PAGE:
Knowlton Church, a listed building

As English Heritage launches its first ever National Heritage Protection Plan, a new part-time Master’s degree at the University of Cambridge is set to make an important contribution to the protection of England’s historic buildings.

This will certainly help highlight the urgent need for real skills in this area.

Sean O'Reilly

The Master of Studies (MSt) in Building History will provide essential knowledge and practical skills for budding architectural historians and professionals looking to develop their understanding of historic buildings. It has been designed by the University of Cambridge Faculty of Architecture and History of Art in close association with English Heritage, and with the University's Institute of Continuing Education.

The MSt coincides with the publication of English Heritage's four-year plan, which sets out how England's vulnerable historic environment is to be safeguarded as public funding diminishes. One of the plan’s key priorities is ‘building capacity’ – helping local authorities and communities to champion their local heritage – and the new MSt will play an important role in training the next generation of professionals.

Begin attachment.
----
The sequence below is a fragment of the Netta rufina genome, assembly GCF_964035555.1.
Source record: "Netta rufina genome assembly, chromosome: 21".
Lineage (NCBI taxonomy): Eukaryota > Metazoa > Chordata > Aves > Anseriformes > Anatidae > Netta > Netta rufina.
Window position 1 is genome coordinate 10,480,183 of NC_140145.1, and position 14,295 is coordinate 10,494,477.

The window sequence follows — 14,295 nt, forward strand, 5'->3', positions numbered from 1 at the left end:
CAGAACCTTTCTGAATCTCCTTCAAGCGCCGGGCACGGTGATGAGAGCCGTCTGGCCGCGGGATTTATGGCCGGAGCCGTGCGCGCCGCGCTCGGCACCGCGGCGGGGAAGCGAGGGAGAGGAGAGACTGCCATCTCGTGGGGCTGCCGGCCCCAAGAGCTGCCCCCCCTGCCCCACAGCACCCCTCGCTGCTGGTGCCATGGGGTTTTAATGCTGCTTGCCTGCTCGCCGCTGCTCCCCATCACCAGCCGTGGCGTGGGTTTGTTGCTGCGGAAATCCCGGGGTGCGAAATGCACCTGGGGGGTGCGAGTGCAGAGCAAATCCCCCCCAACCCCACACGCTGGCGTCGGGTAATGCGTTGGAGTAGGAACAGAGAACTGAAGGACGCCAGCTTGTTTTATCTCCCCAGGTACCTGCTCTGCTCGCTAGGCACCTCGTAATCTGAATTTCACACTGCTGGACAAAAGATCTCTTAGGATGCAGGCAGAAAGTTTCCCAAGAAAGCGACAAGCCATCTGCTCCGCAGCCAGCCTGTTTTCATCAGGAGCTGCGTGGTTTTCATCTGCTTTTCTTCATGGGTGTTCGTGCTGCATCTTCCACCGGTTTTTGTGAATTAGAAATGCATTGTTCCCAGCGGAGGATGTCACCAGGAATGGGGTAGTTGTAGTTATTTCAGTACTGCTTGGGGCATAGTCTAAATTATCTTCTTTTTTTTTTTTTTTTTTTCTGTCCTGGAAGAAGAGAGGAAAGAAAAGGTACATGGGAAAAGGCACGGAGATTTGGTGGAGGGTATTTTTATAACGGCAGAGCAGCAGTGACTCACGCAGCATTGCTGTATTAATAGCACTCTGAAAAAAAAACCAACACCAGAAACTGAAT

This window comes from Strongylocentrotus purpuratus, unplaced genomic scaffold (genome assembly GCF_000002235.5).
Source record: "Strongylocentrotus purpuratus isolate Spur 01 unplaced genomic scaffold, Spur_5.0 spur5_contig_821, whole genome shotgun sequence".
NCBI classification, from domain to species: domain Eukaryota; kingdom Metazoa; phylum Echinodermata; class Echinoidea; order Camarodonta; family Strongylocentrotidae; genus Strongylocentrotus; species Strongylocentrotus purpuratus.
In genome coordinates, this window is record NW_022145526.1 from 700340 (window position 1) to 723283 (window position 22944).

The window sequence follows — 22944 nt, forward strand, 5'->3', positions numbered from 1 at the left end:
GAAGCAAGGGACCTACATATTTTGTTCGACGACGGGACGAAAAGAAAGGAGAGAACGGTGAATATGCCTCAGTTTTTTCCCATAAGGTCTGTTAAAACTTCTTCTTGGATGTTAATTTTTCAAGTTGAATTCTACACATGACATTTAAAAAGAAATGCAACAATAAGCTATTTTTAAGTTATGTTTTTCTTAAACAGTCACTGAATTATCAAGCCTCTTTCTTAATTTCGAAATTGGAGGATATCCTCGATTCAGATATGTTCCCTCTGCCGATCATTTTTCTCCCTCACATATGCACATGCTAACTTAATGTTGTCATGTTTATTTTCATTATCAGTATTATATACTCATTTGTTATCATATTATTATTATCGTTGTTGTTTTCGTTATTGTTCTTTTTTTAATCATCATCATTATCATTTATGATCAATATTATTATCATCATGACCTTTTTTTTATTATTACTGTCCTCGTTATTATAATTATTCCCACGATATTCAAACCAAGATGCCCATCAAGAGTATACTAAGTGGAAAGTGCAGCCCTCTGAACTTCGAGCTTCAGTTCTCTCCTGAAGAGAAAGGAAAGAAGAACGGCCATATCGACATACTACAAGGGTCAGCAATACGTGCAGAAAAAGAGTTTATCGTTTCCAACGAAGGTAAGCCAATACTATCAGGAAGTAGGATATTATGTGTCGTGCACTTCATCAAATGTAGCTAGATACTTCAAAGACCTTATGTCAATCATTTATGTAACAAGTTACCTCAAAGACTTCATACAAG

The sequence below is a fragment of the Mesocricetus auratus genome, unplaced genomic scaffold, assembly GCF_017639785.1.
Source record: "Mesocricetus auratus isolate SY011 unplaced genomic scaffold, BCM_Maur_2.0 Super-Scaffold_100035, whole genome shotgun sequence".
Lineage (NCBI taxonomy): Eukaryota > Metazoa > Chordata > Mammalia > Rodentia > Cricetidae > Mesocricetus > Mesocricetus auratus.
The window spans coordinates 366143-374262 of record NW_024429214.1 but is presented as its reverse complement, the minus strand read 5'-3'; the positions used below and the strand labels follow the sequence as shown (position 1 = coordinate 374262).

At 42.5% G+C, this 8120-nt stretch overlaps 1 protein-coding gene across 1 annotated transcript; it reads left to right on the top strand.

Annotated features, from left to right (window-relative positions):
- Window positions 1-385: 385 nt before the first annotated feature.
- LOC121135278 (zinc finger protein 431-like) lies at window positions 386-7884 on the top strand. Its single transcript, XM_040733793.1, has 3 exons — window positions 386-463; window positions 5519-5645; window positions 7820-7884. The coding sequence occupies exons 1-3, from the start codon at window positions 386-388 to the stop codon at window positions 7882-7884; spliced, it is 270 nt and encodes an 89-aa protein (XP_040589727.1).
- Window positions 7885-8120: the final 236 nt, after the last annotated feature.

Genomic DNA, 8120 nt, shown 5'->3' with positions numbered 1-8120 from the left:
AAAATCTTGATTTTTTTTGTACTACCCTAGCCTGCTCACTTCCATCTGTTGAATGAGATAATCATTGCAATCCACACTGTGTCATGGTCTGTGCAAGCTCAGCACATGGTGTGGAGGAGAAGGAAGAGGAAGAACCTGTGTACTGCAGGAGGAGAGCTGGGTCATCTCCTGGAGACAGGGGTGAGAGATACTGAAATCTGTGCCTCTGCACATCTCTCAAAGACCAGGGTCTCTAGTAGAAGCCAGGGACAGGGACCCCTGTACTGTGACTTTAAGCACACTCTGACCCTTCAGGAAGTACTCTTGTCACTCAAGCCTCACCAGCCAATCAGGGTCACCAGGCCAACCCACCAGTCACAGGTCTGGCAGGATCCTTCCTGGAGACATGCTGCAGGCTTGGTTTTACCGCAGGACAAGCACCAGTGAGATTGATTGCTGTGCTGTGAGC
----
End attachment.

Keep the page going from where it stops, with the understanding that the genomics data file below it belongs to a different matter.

Dr Sean O'Reilly, Director of the Institute of Historic Building Conservation, welcomed the new degree:

"We are especially delighted that the Faculty of Architecture and History of Art is leading, as the RIBA's new conservation register for architects will certainly help highlight the urgent need for real skills in this area."

Students will learn about the issues involved in assessing the significance of historic buildings of all types and the current policy surrounding their conservation and restoration. The MSt is designed as a stand-alone vocational qualification that will prepare students for work in the heritage sphere but also for possible higher-level research.

An interdisciplinary, research-based programme, the MSt will be studied part-time over two years from October 2011 to 2013. The first year consists of three two-week residential modules and a residential assessment week in Cambridge. The second year is a six-month work placement followed by a dissertation.

The closing date for applications is 31 August 2011.

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